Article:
The International Maritime Organization (IMO) – the UN agency responsible for ensuring a clean, safe, and efficient global shipping industry – will be implementing new regulations that will have massive impact on maritime shipping.
The regulations, dubbed IMO 2020, will enforce a 0.5% sulfur emissions cap worldwide starting January 1, 2020 ─ a dramatic decrease from the current emissions cap of 3.5%.
Here are a few ways marine fuel will likely be affected by these regulations:
- High-sulfur fuel oil will drop in price as the demand drops dramatically after January 1, 2020
- Diesel, a low-sulfur fuel oil, will be in higher demand and should see a price increase
- Refiners should also expect higher profits as refining runs increase to satisfy the new regulations
The Economic Impact
IMO 2020 will be one of the most dramatic fuel regulation changes ever implemented, with a significant impact on the global economy.
New regulations are certain to influence freight rates ─ the fees charged for delivering cargo from place to place. These rates can fluctuate depending on:
- Time and distance between ports
- Weight and density of the cargo
- Freight classification
- Mode of transport
- Tariffs and taxes
- Fuel costs
Rising fuel costs means rising freight rates, with much of these costs being passed to consumers.
In a full compliance scenario, we estimate the total impact to consumer wallets in 2020 could be around US$240 billion.
─ Goldman Sachs
The Environmental Impact
Not surprisingly, the world’s 59,000 transport ships, oil tankers, and cargo ships have a consequential impact on the environment.
Bunker fuel accounts for 7% of transportation oil consumption (~3.5 million barrels/day). Burning this fuel generates about 90% of all sulfur oxide and dioxide (SOx and SO2) emissions globally. In fact, the world’s 15 largest ships produce more SOx and SO2 emissions than every car combined.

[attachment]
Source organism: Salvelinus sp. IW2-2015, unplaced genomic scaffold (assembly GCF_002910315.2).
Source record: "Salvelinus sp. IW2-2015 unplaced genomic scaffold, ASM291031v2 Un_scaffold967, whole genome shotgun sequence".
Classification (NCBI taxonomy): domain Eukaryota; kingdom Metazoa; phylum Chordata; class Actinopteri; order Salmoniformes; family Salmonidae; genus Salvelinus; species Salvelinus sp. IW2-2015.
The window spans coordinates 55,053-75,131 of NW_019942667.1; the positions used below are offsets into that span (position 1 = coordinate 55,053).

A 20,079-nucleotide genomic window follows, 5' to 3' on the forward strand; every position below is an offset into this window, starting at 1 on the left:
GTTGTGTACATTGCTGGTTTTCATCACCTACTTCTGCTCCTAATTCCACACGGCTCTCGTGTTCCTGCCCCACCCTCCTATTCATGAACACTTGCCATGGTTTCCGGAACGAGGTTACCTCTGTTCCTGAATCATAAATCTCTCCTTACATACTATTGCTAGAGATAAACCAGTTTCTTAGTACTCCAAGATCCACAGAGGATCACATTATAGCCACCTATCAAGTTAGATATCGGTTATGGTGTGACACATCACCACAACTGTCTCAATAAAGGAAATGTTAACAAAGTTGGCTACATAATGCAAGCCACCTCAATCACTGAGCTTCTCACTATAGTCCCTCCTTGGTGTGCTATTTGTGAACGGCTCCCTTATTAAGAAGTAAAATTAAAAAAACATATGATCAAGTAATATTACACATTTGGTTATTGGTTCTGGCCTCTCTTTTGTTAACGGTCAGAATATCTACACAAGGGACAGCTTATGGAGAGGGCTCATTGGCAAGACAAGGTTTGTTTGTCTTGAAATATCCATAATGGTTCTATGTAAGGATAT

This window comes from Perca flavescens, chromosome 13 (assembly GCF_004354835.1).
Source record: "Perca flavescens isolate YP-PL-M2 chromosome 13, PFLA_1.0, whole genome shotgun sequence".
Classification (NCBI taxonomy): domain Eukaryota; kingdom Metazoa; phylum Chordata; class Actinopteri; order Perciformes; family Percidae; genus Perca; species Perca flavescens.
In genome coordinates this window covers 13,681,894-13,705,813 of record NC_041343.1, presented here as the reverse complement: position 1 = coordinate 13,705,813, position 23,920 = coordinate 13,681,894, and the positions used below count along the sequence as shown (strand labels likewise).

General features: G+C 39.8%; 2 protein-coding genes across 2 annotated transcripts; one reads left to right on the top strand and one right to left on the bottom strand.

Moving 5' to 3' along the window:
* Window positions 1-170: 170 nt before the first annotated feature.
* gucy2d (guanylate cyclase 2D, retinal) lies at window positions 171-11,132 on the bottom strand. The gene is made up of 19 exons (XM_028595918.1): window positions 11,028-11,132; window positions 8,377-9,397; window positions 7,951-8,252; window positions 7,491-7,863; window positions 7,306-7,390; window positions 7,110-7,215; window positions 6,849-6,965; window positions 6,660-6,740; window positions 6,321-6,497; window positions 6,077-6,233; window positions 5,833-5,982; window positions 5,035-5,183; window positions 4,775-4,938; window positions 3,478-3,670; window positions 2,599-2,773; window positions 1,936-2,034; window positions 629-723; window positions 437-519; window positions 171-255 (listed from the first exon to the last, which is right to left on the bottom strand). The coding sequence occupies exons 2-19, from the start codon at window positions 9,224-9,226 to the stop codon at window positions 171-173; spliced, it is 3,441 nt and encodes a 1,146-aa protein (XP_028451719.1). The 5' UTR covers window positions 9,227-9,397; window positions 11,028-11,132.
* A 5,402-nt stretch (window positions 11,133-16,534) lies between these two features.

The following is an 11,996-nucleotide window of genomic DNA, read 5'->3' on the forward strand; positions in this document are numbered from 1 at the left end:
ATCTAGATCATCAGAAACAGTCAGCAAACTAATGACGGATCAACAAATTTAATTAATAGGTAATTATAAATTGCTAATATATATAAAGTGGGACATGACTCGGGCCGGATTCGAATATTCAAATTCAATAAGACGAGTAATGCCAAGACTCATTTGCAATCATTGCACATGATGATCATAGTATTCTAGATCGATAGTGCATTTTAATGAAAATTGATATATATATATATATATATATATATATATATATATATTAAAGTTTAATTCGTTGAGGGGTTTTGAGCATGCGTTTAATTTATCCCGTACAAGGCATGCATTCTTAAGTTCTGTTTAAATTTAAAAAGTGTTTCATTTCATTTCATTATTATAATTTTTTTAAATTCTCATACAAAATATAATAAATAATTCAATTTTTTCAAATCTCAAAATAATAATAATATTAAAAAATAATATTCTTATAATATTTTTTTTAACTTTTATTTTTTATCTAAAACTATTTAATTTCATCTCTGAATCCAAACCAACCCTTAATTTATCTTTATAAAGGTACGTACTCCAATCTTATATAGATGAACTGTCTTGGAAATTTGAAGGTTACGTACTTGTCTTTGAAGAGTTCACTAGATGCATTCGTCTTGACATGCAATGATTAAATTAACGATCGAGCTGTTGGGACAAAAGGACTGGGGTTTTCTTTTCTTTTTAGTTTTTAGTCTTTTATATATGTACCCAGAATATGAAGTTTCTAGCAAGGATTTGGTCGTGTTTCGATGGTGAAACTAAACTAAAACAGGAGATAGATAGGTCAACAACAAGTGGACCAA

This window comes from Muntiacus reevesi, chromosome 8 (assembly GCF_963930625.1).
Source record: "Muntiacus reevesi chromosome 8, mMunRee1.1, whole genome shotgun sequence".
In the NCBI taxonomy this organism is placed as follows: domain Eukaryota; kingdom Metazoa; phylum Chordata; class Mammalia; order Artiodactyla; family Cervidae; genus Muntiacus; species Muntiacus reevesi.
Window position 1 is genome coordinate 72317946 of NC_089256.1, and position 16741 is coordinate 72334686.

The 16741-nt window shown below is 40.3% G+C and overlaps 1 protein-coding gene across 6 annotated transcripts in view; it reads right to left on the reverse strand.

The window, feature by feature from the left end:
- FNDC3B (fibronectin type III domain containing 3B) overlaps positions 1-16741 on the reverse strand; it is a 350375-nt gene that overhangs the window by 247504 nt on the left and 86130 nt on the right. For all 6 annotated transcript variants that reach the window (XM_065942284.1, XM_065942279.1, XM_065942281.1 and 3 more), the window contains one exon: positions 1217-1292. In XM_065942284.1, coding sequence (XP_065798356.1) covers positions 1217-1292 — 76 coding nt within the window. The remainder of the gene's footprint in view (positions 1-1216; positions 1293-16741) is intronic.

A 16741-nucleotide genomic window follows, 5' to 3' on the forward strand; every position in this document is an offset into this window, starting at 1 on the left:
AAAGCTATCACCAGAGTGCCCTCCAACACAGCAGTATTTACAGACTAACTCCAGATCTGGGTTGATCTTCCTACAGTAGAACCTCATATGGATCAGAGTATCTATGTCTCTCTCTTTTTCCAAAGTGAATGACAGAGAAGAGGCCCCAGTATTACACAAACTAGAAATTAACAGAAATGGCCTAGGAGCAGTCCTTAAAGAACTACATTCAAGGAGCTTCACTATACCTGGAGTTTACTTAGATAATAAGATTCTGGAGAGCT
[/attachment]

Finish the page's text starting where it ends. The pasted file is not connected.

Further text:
These sulfur emissions can cause several harmful side effects on land ─ acid rain, smog, crop failures, and many respiratory illnesses such as lung cancer and asthma.
Changing Currents in the Shipping Sector
As IMO 2020’s implementation date nears, shippers have a few courses of action to become compliant and manage costs.
1) Switch to low-sulfur fuel
Bunker fuel use in the shipping industry was 3.5 million barrels per day in 2018, representing roughly 5% of global fuel demand.
Annual bunker fuel costs are predicted to rise by US$60 billion in 2020, a nearly 25% increase from 2019. Price increases this significant will directly impact freight rates ─ with no guarantee that fuel will always be available.
2) Slower Travel, Less Capacity
The costs of refining low-sulfur fuel will increase fuel prices. To offset this, shippers often travel at slower speeds.
For example, large ships might burn 280-300 metric tons of high-sulfur fuel oil (HSFO) a day at high speeds, but only 80-90 metric tons a day at slower speeds. Slower travel may cut costs and help reduce emissions, but it also decreases the capacity these vessels can transport due to longer travel times, which shrinks overall profit margins.
3) Refueling Detours
Adequate fuel supply will be a primary concern for shippers once IMO 2020 takes effect. Fuel shortages would cause inefficiencies and increase freight rates even more, as ships would be forced to detour to refuel more often.
4) Installing Scrubbers
A loophole of IMO 2020 is that emissions are regulated, not the actual sulfur content of fuel itself.
Rather than burning more expensive fuel, many shippers may decide to “capture” sulfur before it enters the environment by using scrubbers, devices that transfer sulfur emissions from exhaust to a disposal unit and discharges the emissions.
With IMO 2020 looming, only 1% of the global shipping fleet has been retrofitted with scrubbers. Forecasts for scrubber installations by mid-2020 run close to 5% of the current ships on the water.
There are a few reasons for such low numbers of installations. First, scrubbers are still somewhat unproven in maritime applications, so shippers are taking a “wait and see” approach. As well, even if a ship does qualify for a retrofit, cost savings won’t take effect until several years after installation. On the plus side, ships with scrubbers installed will still be able to use the existing, widely-available supply of bunker fuel.
No matter which route shippers choose to take, the short-term impact is almost certainly going to mean higher freight rates for the marine shipping industry.